Without anyone to guide him and help him learn from more than just literature, the monster was forced to learn the hard way. The downfall of the monster started when he fell in love with the De-Lacey family. Loving this family, though it taught him something valuable, caused him to turn into an actual monster. Confronting them and being rejected affected the monster worse than a normal man, as he now completely understood what his place in society was. Unfortunately, this made the monster result to revenge and decide to use his corruption to hurt his creator.
The novel Frankenstein brings to light many problems and situations that shed light on the faults of mankind. Cruelty was a huge factor in the novel; throughout Frankenstein is cruel to his body and to his creation. When he first makes the creature he runs from it, leaving the creature to fend for himself; even when reuniting with the creature he continues displays cruelty. The creature, in turn exhibits Victor cruelty right back. Within Frankenstein cruelty can be attributed, often affecting both Victor and the creature; serving as a crucial motivator and revealing their anger, pain, frustration till eventually both die.
Mary Shelley implements the destruction and theme throughout her works through her main characters. The first main character is Victor Frankenstein. We can see that Victor is a very ambitious, intelligent, and intellectual person. But towards the end of the novel, there is a feeling of vengeance that slowly grows itself in the heat of Victor. From wanting to get revenge to going to great lengths to get it, what makes Victor a tragic hero is his fatal flaw.
“Cursed, cursed creator! Why did I live? Why, in that instant, did I not extinguish the spark of existence which you had so wantonly bestowed? I know not; despair had not yet taken possession of me; my feelings were those of rage and revenge.” (Shelly 162).
When you get deep down to the details of them, they are just as different. Blade Runner also has the chase between the monster, Replicants, and Victor, the Blade Runner. The difference between the Blade Runner and Victor is that Victor has rage and revenge in his heart for his family against Adam. The Blade Runner was merely doing his duty as a Blade Runner, nothing more.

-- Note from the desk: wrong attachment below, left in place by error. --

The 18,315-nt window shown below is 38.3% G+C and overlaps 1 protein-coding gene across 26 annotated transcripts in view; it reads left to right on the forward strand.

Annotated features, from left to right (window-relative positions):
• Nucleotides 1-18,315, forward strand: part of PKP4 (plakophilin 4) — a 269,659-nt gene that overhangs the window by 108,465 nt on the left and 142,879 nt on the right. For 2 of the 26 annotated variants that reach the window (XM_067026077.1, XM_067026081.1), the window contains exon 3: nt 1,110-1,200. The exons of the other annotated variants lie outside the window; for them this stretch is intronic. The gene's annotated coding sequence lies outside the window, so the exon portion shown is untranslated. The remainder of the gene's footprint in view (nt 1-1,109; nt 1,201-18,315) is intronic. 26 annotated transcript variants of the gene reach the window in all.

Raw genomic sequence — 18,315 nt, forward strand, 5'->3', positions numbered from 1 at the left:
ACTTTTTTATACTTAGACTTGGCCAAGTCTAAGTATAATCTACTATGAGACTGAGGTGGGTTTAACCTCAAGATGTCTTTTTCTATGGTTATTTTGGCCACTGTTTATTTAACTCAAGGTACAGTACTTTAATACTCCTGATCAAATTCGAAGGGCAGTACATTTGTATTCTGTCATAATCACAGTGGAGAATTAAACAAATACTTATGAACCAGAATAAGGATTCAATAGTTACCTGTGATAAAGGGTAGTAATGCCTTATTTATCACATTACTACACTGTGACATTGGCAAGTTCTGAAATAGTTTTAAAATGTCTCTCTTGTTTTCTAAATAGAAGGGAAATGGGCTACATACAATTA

In Mary Shelley’s Frankenstein, Victor Frankenstein becomes obsessed with the need for revenge on his monster. The demon that Victor creates kills Elizabeth, one of his many victims that are close to Victor’s heart, and this sets Victor over the psychological edge. Victor gets consumed with a burning sensation and hatred for the monster: “I was possessed by a maddened rage when I thought of him, and desired and ardently prayed that I might have him within my grasp to wreak a great and signal revenge on his cursed head” (Shelley 147). This heated quote shows the intense hatred Victor has for his creation. He actually prays for the opportunity to get his hands on the monster so he can kill him himself.
When Victor first created the Creature, he observed it with horror and disgust. When the Creature found out what Victor thought of him he stated “I am solitary and abhorred” (111). Finding out that even his creator hated him filled the Creature with agony and rage. These emotions that Victor brought upon the Creature compelled him to kill Victor’s loved ones. Also, by leaving the Creature on his own, he never learned social skills or how to act in front of other people.
On the contrary Frankenstein killed because of anger and pleaded for a companion instead of randomly killing as well as wanting to escape mankind. Over all their actions, although are both isolated and lonesome, they come from different origins, and have distinctly different fates. Both monster have that tragedy that concludes why they commit their actions and behold their